3. Information required.  Issuers are expected to provide a substantial amount of information to the rating agency, which may include: (1) history of issuer; (2) management and governance structure; (3) multi-year budget documents; (4) financial policies and procedures; (5) bond documents and (6) audited financial statements.  Issuers should assess the availability of and burden to provide the kind of information typically requested by a rating agency in advance of pursuing a credit rating.
  4. Size of issuance.  In general, a debt issue with a lower par amount may not benefit from a credit rating as much as one with a larger par amount.  While credit rating fees often vary with issue size, ratings are generally more cost effective for larger size transactions.
  5. Frequency of issuance.  In general, the more frequently an issuer plans to issue debt, the greater the potential benefit will be from obtaining a credit rating.  A more frequent debt issuer may benefit from expanding its investor base in order to successfully finance a large debt program, and a credit rating may help attract a greater number of investors to a particular debt issue.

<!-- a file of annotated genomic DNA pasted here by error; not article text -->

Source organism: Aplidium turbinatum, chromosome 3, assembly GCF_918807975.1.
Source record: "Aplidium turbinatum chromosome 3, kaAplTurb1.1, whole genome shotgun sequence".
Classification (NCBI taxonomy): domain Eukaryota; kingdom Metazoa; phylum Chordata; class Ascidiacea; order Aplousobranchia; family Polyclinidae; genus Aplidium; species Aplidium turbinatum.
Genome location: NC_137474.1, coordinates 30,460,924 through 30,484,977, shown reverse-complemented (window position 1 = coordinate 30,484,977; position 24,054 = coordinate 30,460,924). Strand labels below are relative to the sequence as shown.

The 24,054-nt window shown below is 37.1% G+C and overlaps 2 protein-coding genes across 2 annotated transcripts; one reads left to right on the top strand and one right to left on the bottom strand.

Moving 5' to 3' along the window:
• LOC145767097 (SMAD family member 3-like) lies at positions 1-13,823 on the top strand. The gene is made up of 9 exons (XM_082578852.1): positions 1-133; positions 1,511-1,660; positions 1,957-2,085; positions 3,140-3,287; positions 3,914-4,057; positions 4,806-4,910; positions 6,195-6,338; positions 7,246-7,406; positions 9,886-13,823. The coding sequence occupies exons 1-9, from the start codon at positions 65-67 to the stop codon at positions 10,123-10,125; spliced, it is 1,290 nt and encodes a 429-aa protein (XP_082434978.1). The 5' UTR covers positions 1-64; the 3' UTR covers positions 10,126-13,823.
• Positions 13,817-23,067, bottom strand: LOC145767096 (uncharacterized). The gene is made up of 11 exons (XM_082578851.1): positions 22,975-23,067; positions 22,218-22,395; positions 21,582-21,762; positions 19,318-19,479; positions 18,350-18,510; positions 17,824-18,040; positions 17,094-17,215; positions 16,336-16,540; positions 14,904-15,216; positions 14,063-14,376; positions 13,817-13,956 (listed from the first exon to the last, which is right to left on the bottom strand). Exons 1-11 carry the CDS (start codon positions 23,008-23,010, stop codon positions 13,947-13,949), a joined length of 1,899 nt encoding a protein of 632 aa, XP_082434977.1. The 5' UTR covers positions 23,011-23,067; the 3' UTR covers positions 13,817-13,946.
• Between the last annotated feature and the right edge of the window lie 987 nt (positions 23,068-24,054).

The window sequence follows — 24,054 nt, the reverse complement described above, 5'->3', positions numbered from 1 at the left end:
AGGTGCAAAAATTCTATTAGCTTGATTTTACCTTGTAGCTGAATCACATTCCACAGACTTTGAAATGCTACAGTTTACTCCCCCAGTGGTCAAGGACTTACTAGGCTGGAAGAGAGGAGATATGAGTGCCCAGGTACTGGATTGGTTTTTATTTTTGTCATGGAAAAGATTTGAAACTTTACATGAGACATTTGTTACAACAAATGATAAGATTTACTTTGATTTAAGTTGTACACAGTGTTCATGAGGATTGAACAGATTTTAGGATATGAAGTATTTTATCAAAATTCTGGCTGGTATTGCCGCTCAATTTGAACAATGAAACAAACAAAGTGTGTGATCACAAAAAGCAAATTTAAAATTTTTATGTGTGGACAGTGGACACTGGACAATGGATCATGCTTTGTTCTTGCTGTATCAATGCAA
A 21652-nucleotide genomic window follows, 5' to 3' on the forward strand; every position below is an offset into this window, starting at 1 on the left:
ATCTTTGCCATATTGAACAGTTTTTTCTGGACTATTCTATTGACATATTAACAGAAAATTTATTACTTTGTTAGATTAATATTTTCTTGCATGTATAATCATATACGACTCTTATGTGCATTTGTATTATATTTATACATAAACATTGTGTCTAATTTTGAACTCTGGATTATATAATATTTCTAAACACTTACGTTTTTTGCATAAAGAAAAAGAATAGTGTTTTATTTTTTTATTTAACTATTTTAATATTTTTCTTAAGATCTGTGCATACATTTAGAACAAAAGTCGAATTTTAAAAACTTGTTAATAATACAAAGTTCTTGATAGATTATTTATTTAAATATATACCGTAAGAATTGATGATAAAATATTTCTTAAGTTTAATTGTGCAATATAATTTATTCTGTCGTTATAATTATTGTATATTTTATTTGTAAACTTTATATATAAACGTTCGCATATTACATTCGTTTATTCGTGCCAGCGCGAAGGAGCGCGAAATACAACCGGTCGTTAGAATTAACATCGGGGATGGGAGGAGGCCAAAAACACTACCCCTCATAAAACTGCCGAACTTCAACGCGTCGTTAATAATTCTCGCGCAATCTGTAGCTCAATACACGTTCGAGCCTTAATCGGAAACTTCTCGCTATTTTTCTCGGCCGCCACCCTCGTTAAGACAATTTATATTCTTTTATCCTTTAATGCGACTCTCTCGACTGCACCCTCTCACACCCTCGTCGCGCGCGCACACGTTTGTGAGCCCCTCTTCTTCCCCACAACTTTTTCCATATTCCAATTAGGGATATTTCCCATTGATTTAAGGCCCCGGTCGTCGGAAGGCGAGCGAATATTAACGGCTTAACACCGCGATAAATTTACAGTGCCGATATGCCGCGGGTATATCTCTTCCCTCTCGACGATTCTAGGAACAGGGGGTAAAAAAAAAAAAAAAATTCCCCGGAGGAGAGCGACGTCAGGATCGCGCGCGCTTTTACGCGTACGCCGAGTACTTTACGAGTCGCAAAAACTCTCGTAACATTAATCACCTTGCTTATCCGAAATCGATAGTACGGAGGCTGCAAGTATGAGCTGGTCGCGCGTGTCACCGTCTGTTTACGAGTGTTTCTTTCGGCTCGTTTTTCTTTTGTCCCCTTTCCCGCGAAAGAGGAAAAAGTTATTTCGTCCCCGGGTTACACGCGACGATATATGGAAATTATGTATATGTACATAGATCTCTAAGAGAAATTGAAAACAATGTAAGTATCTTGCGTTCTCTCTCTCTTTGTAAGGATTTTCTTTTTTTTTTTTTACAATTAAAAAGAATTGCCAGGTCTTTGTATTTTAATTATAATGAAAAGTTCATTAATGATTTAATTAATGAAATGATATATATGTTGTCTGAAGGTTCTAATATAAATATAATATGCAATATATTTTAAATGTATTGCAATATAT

6. Method of sale.  A debt issue sold in a public offering (via negotiated or competitive sale) may benefit from obtaining a credit rating, while a rating may not be required or necessary for a private placement or direct purchase. 

In addition, issuers should consult with members of their financing team, particularly their municipal advisor (if one is retained) and their underwriters (if sold through a negotiated sale) on the potential economic benefits, as well as the potential costs and administrative burden, of obtaining one or more credit ratings for a particular debt issue. 

Selecting and Managing Credit Rating Agencies

If an issuer decides to obtain a credit rating, then it should consider the following factors in developing appropriate policies and procedures in selecting and managing credit rating agencies:

  1. Multiple credit ratings.  Historically, many issuers have sought separate ratings from at least two credit rating agencies.  In addition, many institutional investors require a minimum of two ratings.  Issuers should consult with their financing team to decide on the optimal number of ratings and from which agencies to seek those ratings.